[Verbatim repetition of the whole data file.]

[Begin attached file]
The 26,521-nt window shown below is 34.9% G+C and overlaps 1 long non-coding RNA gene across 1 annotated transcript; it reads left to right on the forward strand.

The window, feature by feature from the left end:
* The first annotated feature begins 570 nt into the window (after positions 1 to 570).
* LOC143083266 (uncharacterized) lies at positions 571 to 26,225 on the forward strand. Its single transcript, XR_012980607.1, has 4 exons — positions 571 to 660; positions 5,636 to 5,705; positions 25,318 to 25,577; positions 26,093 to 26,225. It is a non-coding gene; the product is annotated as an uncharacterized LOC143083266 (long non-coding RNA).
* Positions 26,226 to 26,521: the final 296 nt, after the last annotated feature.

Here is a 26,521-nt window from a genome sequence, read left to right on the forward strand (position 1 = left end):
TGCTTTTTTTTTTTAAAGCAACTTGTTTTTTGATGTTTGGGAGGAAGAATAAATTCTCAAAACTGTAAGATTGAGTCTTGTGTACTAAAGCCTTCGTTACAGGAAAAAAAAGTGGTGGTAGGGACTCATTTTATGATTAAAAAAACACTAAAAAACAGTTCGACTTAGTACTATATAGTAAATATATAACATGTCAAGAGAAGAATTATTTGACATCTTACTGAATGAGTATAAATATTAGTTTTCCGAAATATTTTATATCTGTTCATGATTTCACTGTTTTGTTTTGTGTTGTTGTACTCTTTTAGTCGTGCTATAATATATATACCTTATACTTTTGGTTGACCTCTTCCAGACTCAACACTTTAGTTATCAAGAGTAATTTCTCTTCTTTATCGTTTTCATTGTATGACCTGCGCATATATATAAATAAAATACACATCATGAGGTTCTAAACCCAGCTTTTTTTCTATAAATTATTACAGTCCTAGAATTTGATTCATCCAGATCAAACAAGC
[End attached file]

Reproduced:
The 26,521-nt window shown below is 34.9% G+C and overlaps 1 long non-coding RNA gene across 1 annotated transcript; it reads left to right on the forward strand.

The window, feature by feature from the left end:
* The first annotated feature begins 570 nt into the window (after positions 1 to 570).
* LOC143083266 (uncharacterized) lies at positions 571 to 26,225 on the forward strand. Its single transcript, XR_012980607.1, has 4 exons — positions 571 to 660; positions 5,636 to 5,705; positions 25,318 to 25,577; positions 26,093 to 26,225. It is a non-coding gene; the product is annotated as an uncharacterized LOC143083266 (long non-coding RNA).
* Positions 26,226 to 26,521: the final 296 nt, after the last annotated feature.

Here is a 26,521-nt window from a genome sequence, read left to right on the forward strand (position 1 = left end):
TGCTTTTTTTTTTTAAAGCAACTTGTTTTTTGATGTTTGGGAGGAAGAATAAATTCTCAAAACTGTAAGATTGAGTCTTGTGTACTAAAGCCTTCGTTACAGGAAAAAAAAGTGGTGGTAGGGACTCATTTTATGATTAAAAAAACACTAAAAAACAGTTCGACTTAGTACTATATAGTAAATATATAACATGTCAAGAGAAGAATTATTTGACATCTTACTGAATGAGTATAAATATTAGTTTTCCGAAATATTTTATATCTGTTCATGATTTCACTGTTTTGTTTTGTGTTGTTGTACTCTTTTAGTCGTGCTATAATATATATACCTTATACTTTTGGTTGACCTCTTCCAGACTCAACACTTTAGTTATCAAGAGTAATTTCTCTTCTTTATCGTTTTCATTGTATGACCTGCGCATATATATAAATAAAATACACATCATGAGGTTCTAAACCCAGCTTTTTTTCTATAAATTATTACAGTCCTAGAATTTGATTCATCCAGATCAAACAAGC